Of course, with both cars written-off, Sebastien Loeb Racing have had to order two brand new machines from Volkswagen, meaning that the team will have to work even harder to get the Golf GTi TCRs up to speed in Slovakia – and the added ballast will only make that more difficult. Heading into Portugal, Rob Huff was third in the points standings, and looked set to ascend even higher. Now though, the British driver will have to push hard in the remainder of the season if he is to once again be in title contention.
Speaking ahead of this weekend, Huff said: “Portugal should have been an exceptional weekend for us. My team-mate, Mehdi Bennani, and the Volkswagen Golf GTI TCRs prepared by Sébastien Loeb Racing were very quick, but unfortunately [accidents] happen in motor racing. Now we just have to look ahead and prepare for Slovakia. As the two cars were destroyed we’ll have two new ones, which means twice as much work for our guys.”
“Our aim is to put on as good a performance as possible to thank them for all the work they do for us. I’d also like to say a big thank you to all the people who sent us messages of support. It’s very touching and makes a big impression to see the number of people who were worried about our health.”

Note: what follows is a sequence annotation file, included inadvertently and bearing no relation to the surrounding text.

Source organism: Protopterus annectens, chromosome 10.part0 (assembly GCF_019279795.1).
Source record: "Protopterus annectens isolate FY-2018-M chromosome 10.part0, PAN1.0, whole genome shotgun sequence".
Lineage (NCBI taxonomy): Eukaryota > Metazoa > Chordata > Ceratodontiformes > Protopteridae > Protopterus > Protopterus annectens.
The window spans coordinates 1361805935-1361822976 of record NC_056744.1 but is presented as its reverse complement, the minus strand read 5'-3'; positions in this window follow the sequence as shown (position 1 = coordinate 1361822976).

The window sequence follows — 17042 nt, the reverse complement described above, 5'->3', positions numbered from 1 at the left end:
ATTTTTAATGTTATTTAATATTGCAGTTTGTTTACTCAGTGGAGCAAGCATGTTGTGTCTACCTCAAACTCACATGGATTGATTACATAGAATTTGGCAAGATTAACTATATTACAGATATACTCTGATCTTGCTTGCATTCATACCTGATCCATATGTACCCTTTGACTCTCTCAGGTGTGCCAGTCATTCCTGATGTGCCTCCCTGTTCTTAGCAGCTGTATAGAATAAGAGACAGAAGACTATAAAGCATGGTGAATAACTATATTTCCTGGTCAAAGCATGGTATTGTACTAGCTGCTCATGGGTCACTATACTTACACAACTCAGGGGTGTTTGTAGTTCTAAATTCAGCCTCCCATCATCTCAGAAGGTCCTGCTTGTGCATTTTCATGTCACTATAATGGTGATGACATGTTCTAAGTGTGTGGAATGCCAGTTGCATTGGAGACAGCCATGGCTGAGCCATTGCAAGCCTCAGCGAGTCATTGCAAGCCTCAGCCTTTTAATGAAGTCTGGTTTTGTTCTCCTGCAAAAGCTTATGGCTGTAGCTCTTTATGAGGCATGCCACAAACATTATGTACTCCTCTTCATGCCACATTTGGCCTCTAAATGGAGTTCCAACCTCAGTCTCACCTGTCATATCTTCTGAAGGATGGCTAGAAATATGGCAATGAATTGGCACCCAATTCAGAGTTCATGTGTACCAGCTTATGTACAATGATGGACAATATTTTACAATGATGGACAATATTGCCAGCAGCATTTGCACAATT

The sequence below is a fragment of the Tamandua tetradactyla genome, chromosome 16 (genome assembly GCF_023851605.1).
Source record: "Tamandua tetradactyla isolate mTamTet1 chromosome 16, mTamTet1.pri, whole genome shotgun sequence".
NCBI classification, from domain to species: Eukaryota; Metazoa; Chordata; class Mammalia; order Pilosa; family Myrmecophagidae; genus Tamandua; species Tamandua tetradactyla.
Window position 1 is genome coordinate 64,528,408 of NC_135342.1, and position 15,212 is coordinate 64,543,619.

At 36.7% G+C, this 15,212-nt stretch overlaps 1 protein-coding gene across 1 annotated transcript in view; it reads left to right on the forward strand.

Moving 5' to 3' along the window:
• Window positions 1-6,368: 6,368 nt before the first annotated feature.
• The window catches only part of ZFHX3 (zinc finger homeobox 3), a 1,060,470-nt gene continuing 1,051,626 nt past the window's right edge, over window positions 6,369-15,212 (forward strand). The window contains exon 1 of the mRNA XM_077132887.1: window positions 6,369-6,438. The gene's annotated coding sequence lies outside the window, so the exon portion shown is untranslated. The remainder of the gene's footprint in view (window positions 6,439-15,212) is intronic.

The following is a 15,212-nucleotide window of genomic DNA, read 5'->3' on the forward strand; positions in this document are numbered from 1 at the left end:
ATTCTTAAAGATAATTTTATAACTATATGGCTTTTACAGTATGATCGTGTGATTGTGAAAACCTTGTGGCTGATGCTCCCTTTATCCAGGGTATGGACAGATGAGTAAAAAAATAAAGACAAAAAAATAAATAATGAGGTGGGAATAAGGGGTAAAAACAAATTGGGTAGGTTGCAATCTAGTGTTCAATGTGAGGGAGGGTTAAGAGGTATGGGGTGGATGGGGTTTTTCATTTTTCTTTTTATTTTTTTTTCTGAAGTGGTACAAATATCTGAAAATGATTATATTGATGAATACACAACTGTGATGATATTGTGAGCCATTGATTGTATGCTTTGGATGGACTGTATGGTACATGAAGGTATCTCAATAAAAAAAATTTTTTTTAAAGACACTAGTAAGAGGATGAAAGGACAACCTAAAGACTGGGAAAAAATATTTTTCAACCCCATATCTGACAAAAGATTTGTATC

Home Hero Homola
The likeable Slovakian youngster, Mat’o Homola, enters his home event on the back of a breakthrough weekend at Vila Real. Using joker lap tactics to his advantage, Homola put in a tremendous display to take his first WTCR victory in the second Portuguese race. Undoubtedly, he and the DG Sport Competition team will be looking to follow up that result with more success at the Slovakiaring, a circuit which Homola knows very well. The Peugeot 308TCR should be fairly well-adapted to the high-speed dynamics of the track, so all the signs are positive for local fans who will be cheering on their hero.
Speaking ahead of the event, Homola previewed what sort of racing we should expect to occur: “It’s a very complex track because there are very fast corners and very technical corners. Every driver will find their favourite corner. It’s something different to the other tracks, some tracks are really small and narrow but Slovakia Ring is really wide with some fast and slow corners. You can see four cars wide on the main straight and the races are always nice to watch.”
“You have a really high heartbeat in Turn 2 and you need to hit the right point of the apex, otherwise you’re going off. It’s very challenging, very high-speed, approximately 200kph, and fun. I know from history there was a lot of overtaking with really nice, tight racing. There can be slipstreaming and you can also overtake in some of the technical sections. It will be good for the fans.”